What can we do if our landlord claims that we didn’t provide sufficient notice to vacate when we did and now they’re charging rent fees?

UPDATED: Oct 1, 2022

Advertiser Disclosure

It’s all about you. We want to help you make the right legal decisions.

We strive to help you make confident insurance and legal decisions. Finding trusted and reliable insurance quotes and legal advice should be easy. This doesn’t influence our content. Our opinions are our own.

UPDATED: Oct 1, 2022Fact Checked

Get Legal Help Today

Compare Quotes From Top Companies and Save

secured lock Secured with SHA-256 Encryption

What can we do if our landlord claims that we didn’t provide sufficient notice to vacate when we did and now they’re charging rent fees?

We asked our apartment office what the NTV process is when we were waiting to close on a house. She said 60 days notice, and 85 relet fee. So later, when we closed on our house, we asked via email how we can issue our 60 day NTV. The assistant manager replied our move out is 7/14 and asked us to come in to fill out the 60 day NTV but we were out of town due to death of a family member and asked if the form could be sent via email. We didn’t receive a response so when we came back into town we went into the office to confirm the we would be charged $85 fees and our move out date of 07/14, and we signed the form. They confirmed with us verbally our notice date from the email would be honored. I received email confirmation from the assistant manager that said 07/14 was entered into their system. We paid our fees and prorated rent through their automated system, which automatically calculated through 07/14. They no-showed our move-out walk-through. We called for 2 months for our final statement and deposit refund. They now say we owe concessions accelerated rent in addition because

Asked on September 9, 2017 under Real Estate Law, Texas


SJZ, Member, New York Bar / FreeAdvice Contributing Attorney

Answered 5 years ago | Contributor

If they agreed that you could move out by 7/14 and would only have to pay an $85 fee as you indicate--and you can prove that (e.g. via emails)--they cannot now charge you more; they are  bound by what they agreed to and what you relied upon. If you received your security deposit back, refuse to pay; they could try to sue, but if you can show in court that you provided adequate notice, they should be unable to win or get a judgment against you. If they withhold your deposit for this reason, sue them; again, if you can prove your notice and their agreement, you should be able to win and get a judgment in your favor requiring repayment of that amount.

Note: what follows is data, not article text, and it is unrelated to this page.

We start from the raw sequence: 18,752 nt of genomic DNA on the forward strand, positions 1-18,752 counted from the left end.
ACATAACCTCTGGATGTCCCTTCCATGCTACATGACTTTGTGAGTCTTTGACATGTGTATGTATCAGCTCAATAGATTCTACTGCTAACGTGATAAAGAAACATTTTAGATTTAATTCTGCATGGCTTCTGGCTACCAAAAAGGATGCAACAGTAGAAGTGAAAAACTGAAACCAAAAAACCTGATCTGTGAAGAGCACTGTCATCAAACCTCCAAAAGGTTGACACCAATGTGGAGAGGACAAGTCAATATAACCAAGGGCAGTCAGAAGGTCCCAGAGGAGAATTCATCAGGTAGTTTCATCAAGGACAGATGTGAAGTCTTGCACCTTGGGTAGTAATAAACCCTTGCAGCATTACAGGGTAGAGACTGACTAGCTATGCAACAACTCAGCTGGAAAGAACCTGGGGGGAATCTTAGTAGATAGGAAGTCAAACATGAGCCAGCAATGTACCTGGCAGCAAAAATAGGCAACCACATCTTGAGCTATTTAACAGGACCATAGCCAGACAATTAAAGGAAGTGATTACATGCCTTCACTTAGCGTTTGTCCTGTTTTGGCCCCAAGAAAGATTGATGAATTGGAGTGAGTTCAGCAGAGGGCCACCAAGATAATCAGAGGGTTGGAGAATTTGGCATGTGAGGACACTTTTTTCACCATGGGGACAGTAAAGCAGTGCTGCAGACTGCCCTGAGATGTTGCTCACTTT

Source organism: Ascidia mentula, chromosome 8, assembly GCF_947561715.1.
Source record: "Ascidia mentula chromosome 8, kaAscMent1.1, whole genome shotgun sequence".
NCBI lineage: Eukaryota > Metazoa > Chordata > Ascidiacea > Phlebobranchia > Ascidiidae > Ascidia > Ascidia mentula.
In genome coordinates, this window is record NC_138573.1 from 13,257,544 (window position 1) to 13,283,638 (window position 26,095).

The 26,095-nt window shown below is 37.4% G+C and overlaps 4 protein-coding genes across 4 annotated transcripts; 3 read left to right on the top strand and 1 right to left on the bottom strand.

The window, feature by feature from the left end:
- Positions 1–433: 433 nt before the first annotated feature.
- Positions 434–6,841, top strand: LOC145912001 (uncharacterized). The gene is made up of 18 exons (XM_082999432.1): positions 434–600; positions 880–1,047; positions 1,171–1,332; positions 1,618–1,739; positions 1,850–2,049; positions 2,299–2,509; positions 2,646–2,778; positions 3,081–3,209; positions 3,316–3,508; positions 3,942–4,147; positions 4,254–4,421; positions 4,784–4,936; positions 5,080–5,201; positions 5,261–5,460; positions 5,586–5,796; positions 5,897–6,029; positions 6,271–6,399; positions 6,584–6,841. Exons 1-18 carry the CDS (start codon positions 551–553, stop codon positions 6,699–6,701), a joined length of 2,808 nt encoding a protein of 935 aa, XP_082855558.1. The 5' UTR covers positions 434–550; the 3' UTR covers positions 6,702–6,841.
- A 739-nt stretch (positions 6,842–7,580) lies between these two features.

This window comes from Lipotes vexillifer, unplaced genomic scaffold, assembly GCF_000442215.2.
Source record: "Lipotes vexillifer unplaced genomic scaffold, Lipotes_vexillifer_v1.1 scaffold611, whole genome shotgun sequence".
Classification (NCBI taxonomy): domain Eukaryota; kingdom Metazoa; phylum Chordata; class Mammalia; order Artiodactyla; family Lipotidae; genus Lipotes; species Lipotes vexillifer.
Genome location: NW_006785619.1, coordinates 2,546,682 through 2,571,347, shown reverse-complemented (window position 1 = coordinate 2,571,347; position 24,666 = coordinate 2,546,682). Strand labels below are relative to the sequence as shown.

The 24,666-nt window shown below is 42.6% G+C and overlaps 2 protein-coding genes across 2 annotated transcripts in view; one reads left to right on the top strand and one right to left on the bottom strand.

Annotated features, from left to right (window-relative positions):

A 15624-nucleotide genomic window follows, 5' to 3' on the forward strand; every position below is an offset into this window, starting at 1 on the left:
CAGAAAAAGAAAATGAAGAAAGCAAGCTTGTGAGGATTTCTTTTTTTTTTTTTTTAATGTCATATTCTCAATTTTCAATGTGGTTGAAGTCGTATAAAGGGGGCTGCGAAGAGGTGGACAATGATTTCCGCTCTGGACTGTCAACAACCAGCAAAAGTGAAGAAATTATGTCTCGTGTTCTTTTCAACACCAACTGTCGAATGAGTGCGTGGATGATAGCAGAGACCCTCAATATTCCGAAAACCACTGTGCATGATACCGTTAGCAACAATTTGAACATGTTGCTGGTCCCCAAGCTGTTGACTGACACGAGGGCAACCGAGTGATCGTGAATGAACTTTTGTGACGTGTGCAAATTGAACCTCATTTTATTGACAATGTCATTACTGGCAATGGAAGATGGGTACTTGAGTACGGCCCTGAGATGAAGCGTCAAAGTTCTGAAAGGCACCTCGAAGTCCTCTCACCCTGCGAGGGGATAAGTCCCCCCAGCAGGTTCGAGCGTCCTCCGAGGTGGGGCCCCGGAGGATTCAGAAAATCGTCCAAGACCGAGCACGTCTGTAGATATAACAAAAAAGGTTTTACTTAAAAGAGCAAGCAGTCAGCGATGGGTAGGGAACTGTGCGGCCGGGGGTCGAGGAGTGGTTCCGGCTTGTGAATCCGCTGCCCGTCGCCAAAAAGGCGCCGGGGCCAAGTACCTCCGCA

IMPORTANT NOTICE: The Answer(s) provided above are for general information only. The attorney providing the answer was not serving as the attorney for the person submitting the question or in any attorney-client relationship with such person. Laws may vary from state to state, and sometimes change. Tiny variations in the facts, or a fact not set forth in a question, often can change a legal outcome or an attorney's conclusion. Although AttorneyPages.com has verified the attorney was admitted to practice law in at least one jurisdiction, he or she may not be authorized to practice law in the jurisdiction referred to in the question, nor is he or she necessarily experienced in the area of the law involved. Unlike the information in the Answer(s) above, upon which you should NOT rely, for personal advice you can rely upon we suggest you retain an attorney to represent you.

Get Legal Help Today

Find the right lawyer for your legal issue.

secured lock Secured with SHA-256 Encryption